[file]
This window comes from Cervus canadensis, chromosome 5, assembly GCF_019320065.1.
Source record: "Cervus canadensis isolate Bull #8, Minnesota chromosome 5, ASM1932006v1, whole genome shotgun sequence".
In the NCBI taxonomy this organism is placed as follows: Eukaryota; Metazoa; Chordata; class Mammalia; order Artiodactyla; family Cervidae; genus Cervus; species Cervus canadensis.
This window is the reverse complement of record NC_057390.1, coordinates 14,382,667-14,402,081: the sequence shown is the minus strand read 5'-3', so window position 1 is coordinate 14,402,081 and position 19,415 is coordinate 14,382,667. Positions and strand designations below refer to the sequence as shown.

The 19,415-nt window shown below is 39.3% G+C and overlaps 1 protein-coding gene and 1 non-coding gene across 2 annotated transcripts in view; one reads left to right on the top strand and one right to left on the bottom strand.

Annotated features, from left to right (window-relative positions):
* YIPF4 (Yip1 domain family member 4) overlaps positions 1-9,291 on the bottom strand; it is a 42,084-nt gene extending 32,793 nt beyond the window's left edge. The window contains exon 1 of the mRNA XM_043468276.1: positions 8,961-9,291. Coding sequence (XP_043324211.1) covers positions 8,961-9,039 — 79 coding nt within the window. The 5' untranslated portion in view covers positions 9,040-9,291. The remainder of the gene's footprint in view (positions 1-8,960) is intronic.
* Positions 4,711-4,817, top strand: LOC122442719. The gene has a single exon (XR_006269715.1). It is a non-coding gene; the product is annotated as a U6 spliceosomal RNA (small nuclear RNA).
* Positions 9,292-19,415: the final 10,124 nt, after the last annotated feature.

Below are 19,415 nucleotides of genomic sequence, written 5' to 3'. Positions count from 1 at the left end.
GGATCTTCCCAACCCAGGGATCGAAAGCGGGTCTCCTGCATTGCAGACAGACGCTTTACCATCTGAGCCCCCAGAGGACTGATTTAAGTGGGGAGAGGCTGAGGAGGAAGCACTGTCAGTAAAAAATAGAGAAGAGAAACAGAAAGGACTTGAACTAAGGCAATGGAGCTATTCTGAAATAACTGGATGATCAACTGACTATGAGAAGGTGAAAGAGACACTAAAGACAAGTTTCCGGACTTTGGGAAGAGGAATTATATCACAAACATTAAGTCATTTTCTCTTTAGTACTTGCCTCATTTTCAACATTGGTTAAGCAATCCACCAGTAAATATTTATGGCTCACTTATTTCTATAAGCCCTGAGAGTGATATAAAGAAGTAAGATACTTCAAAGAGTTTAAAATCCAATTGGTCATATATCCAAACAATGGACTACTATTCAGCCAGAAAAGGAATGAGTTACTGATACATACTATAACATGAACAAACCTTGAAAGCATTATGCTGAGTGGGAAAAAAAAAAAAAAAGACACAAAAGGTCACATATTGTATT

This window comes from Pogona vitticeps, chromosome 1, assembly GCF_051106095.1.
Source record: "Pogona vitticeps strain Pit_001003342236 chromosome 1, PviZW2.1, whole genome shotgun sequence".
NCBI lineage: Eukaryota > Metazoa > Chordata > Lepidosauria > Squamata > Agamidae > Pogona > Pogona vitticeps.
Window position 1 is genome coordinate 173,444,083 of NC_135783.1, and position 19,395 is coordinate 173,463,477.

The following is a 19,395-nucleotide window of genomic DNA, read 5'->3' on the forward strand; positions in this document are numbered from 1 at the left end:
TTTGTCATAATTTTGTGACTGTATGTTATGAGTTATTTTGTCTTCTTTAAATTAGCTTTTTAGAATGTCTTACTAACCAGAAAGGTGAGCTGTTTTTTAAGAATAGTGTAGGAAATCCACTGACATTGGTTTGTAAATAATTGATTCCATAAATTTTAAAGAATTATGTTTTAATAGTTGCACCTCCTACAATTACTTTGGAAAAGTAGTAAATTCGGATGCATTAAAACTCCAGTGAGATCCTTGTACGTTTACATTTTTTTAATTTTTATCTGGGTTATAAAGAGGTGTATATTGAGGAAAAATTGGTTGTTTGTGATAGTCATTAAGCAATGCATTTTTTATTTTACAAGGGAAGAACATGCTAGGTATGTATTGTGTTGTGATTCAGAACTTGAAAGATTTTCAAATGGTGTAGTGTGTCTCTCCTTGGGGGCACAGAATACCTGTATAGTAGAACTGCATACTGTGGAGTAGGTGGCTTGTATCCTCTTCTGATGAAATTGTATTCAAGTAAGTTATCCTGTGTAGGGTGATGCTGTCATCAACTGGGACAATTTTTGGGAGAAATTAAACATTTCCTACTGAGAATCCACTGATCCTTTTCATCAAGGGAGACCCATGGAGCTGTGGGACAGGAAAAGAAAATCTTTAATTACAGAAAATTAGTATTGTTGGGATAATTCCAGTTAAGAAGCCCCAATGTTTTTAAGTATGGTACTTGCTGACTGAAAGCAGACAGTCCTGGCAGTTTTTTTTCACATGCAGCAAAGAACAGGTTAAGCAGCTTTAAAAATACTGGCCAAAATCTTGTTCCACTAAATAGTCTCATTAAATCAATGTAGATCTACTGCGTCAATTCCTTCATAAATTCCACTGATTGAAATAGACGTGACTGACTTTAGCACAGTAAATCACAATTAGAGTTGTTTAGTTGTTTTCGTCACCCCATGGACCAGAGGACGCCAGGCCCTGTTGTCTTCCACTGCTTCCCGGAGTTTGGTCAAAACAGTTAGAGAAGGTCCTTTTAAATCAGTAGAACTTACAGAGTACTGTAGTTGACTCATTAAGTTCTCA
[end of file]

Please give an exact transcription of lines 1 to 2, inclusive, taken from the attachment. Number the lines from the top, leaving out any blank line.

This window comes from Cervus canadensis, chromosome 5, assembly GCF_019320065.1.
Source record: "Cervus canadensis isolate Bull #8, Minnesota chromosome 5, ASM1932006v1, whole genome shotgun sequence".